Tuesday, June 22, 2010
Most public sector workers will have a pay freeze for three years, meaning a de facto pay cut by whatever the rate of inflation is (currently 3.5%). Average real term spending cuts will amount to 25% except in ringfenced spending in health and international aid. 25% is a huge reduction, even bigger than anticipated, or advertised. There are a few off-setting measures that would in theory protect the poorest - linking pensions to earnings, increasing child tax credits - but the net effect will be a severe squeeze on working class consumption.
For capital, it's a different story. Government largesse flows in abundance - not for them the age of austerity. Corporation tax is to be reduced to 24% within four years. Capital gains tax will be increased for a very small minority of wealth-holders, but there will be a higher relief threshold for "entrepreneurs", such that the first £5m gained from the disposal of all or part of a business, or in the course of running a business, will be entitled to relief, reducing their tax to 10%. Small business tax will be cut to 20%, and employers contributions to National Insurance will be cut. A small bank levy will take back £2bn a year, but again it's a relatively trivial offset to a very large golden hello from the Tories and Liberals to their business friends.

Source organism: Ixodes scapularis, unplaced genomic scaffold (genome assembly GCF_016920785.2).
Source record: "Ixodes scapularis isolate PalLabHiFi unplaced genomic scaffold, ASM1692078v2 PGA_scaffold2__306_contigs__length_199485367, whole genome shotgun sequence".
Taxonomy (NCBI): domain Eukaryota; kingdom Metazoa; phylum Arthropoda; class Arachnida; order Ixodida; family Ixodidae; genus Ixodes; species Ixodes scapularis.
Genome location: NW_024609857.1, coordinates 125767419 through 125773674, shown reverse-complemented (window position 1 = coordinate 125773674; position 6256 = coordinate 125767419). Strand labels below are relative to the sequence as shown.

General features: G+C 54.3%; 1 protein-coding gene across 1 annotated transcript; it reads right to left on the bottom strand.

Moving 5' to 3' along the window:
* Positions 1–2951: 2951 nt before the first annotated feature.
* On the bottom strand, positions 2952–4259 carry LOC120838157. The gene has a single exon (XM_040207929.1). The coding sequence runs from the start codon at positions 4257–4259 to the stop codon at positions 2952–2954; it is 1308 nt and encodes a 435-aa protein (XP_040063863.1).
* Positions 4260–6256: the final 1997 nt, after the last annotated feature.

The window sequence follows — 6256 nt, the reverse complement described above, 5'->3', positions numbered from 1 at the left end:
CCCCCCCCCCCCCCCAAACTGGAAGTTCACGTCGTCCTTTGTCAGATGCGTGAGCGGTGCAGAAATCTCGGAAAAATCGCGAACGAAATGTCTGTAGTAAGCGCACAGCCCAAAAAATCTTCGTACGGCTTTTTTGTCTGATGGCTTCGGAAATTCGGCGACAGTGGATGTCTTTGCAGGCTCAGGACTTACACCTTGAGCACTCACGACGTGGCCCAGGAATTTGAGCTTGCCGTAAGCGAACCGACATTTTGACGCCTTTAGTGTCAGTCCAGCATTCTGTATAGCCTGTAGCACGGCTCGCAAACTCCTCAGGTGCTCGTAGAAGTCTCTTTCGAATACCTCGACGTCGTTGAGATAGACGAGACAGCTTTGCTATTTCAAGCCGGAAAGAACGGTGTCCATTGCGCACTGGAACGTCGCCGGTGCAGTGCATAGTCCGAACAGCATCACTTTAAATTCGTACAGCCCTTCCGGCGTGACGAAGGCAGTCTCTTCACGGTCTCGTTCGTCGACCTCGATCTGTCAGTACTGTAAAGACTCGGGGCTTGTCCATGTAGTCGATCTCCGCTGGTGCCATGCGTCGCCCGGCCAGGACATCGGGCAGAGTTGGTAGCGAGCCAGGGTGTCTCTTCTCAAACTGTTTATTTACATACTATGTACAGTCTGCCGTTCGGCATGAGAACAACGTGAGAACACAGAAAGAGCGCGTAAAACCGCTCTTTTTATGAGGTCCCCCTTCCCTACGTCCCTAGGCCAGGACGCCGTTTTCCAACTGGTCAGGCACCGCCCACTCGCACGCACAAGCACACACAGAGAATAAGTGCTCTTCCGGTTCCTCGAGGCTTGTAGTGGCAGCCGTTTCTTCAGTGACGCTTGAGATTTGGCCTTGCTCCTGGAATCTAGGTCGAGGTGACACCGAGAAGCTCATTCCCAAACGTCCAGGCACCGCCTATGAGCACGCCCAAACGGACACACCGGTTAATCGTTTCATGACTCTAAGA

The logic, insofar as logic is the correct term, is that such measures will encourage investment. Osborne complained in his budget that the state made up almost half of all income in society which was "unsustainable", and the Tories have long insisted that growth had to be stimulated in the private sector. But, as economists as diverse as Paul Krugman, Martin Wolf and Samuel Brittan point out, this is nonsense. The net effect of such measures will be to exert a serious downward pressure on demand, thus on growth and thus on investment. It will increase unemployment and reduce taxable income, which will tend to increase the deficit. David Blanchflower argued that previously announced austerity measures are likely to add a quarter of a million to the ranks of unemployed young people. And, although the media and the government have worked hard to scare people over this, repeating the mantra that there is no money, it needs to be repeated and underlined that there is no need to do this. Most of Britain's debt matures in more than a decade from now.
Politics is rarely pure, and never simple - but this is class war, pure and simple. That being the case, Bob Crow is surely right to call on the TUC to convene an emergency conference to plan and coordinate actions to defend working class living standards. He calls the cuts Thatcherite. Thatcher wishes she'd accomplished anything like this.